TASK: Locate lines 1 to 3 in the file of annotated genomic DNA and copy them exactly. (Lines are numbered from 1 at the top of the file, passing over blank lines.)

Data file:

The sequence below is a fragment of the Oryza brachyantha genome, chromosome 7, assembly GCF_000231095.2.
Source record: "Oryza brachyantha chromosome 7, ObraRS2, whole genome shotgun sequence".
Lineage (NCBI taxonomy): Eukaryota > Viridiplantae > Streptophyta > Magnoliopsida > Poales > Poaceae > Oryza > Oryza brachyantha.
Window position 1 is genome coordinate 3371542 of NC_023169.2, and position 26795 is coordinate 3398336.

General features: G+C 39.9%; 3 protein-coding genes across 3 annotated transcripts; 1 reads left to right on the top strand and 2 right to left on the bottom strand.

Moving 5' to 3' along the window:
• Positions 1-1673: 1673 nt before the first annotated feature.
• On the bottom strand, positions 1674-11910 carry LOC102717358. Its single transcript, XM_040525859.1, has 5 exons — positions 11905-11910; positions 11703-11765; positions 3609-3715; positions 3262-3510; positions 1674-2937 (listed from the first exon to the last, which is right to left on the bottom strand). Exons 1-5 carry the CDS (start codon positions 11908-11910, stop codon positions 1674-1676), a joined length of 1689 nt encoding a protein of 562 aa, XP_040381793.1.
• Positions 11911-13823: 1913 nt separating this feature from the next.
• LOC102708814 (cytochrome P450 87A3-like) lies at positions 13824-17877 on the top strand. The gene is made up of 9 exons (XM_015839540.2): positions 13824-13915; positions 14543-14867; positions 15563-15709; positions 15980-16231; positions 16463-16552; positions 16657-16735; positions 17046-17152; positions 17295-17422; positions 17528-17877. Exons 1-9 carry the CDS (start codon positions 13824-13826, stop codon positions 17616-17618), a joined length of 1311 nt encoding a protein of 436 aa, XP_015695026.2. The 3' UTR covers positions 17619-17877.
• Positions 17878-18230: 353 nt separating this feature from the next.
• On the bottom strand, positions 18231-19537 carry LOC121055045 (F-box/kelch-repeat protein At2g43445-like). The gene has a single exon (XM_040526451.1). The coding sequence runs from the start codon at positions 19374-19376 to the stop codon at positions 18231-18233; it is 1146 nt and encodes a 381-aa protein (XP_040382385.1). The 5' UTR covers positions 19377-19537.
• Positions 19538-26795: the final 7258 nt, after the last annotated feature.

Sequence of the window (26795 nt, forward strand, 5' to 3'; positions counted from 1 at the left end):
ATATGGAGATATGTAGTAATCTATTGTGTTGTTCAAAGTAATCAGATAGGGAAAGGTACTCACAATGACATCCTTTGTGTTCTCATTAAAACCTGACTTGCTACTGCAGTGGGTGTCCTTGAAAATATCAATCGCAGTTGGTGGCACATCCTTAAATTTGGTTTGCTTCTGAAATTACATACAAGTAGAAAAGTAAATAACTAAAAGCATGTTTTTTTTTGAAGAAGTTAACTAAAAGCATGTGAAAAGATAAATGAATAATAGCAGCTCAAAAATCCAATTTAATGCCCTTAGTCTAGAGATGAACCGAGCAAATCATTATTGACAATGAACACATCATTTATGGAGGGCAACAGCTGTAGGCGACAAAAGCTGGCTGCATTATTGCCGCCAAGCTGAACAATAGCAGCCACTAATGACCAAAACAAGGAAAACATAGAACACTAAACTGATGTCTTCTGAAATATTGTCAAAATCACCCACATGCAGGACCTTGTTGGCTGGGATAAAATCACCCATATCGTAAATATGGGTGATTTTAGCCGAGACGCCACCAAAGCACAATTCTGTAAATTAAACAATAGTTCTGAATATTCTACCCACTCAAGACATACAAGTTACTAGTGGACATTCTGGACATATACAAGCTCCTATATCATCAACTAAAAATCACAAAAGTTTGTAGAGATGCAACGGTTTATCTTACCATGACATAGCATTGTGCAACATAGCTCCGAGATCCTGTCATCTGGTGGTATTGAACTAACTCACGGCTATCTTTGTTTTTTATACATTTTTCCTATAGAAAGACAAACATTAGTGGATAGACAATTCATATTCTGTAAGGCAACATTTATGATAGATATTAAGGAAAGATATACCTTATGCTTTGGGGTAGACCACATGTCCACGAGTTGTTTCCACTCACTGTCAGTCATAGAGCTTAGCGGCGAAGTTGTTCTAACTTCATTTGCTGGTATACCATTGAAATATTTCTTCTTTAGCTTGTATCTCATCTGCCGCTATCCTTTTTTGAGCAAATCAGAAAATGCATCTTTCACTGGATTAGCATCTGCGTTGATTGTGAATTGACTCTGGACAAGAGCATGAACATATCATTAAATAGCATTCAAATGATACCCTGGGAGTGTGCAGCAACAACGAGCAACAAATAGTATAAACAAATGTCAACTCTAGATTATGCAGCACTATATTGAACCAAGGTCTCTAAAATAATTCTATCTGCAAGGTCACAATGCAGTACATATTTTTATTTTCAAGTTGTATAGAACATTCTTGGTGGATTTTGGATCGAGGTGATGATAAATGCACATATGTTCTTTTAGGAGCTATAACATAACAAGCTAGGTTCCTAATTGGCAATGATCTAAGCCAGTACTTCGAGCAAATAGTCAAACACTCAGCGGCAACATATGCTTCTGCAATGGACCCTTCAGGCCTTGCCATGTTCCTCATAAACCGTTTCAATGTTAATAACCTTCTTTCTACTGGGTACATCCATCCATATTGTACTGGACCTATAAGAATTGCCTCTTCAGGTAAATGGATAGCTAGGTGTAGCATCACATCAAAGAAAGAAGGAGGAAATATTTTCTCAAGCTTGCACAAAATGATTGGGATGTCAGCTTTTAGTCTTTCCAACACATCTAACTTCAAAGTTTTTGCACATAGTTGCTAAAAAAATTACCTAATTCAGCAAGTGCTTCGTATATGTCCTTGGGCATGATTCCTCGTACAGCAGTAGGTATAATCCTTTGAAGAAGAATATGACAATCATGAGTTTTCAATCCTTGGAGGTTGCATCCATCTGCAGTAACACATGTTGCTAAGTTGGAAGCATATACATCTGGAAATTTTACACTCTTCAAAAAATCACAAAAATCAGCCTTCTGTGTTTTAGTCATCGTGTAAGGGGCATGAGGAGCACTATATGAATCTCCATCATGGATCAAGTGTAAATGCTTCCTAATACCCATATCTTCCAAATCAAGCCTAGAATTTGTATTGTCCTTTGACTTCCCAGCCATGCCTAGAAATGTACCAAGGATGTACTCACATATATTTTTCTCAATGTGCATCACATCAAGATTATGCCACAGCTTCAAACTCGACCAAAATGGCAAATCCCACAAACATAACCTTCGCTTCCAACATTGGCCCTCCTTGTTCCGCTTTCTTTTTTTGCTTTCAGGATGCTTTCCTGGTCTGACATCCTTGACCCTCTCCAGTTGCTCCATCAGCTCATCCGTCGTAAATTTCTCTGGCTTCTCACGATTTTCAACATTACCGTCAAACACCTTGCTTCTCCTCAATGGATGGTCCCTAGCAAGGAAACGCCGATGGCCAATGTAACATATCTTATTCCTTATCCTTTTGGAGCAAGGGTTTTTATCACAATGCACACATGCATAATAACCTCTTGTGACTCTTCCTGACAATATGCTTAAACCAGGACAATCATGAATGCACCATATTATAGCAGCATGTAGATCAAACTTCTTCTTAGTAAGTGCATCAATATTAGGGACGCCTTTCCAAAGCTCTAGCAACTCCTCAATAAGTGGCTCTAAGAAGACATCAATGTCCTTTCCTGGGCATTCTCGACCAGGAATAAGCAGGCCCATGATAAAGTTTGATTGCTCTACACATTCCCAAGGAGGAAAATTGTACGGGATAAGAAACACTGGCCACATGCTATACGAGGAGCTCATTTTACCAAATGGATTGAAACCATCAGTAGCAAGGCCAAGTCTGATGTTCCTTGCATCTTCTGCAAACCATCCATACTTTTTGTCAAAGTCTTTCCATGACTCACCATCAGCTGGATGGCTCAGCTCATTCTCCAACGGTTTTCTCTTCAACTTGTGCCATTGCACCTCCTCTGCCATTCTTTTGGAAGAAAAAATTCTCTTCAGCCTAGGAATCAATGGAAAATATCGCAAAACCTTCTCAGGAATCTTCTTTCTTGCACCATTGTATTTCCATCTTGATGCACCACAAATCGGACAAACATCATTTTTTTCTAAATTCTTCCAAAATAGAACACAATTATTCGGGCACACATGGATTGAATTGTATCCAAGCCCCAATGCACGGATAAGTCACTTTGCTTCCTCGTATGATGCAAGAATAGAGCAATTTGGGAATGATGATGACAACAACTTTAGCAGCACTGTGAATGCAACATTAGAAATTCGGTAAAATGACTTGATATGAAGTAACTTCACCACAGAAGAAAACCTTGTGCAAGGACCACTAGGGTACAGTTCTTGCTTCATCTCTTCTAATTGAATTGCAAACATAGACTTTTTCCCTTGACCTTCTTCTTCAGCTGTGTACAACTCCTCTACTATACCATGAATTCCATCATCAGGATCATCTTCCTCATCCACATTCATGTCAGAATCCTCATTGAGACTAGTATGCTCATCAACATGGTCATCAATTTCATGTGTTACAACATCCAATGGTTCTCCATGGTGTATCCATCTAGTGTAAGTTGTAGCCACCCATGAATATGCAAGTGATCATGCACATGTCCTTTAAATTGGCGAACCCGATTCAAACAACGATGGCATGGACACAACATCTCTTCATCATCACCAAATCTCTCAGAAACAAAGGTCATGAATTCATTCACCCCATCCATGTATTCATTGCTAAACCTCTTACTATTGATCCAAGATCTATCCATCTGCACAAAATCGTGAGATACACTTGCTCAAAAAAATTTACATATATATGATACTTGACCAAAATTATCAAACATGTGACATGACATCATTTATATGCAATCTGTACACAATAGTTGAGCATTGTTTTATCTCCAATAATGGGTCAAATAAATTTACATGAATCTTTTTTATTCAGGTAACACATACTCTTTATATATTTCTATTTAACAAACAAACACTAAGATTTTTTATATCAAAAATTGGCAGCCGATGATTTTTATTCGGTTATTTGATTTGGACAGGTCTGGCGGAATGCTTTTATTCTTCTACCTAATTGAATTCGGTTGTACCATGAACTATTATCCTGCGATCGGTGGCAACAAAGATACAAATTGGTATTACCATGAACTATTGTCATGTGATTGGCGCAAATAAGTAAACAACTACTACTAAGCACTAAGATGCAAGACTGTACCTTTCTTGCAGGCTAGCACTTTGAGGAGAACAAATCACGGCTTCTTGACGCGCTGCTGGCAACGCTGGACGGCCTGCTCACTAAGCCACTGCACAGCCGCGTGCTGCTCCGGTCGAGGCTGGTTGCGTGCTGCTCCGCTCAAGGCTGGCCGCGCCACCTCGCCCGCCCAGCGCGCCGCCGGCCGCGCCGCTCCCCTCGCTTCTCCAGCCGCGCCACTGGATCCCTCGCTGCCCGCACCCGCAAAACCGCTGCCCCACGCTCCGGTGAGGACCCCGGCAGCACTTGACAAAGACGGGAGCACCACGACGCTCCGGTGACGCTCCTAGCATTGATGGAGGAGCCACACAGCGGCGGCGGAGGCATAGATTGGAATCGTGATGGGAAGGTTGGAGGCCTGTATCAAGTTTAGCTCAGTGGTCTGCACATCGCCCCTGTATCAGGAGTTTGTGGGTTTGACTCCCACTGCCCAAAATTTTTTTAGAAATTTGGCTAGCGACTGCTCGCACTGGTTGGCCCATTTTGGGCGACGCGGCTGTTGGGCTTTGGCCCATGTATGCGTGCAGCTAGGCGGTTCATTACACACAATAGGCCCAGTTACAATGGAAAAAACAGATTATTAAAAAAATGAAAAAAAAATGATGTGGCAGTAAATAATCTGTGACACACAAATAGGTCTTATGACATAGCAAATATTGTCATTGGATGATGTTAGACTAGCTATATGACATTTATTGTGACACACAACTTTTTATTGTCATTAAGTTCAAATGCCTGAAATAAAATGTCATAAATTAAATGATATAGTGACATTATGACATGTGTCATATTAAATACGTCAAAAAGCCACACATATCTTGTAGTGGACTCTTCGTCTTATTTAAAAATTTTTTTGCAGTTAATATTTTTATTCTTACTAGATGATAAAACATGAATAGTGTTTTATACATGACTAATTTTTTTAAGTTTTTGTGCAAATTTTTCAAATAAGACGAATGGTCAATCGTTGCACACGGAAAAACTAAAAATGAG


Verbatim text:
The sequence below is a fragment of the Oryza brachyantha genome, chromosome 7, assembly GCF_000231095.2.
Source record: "Oryza brachyantha chromosome 7, ObraRS2, whole genome shotgun sequence".
Lineage (NCBI taxonomy): Eukaryota > Viridiplantae > Streptophyta > Magnoliopsida > Poales > Poaceae > Oryza > Oryza brachyantha.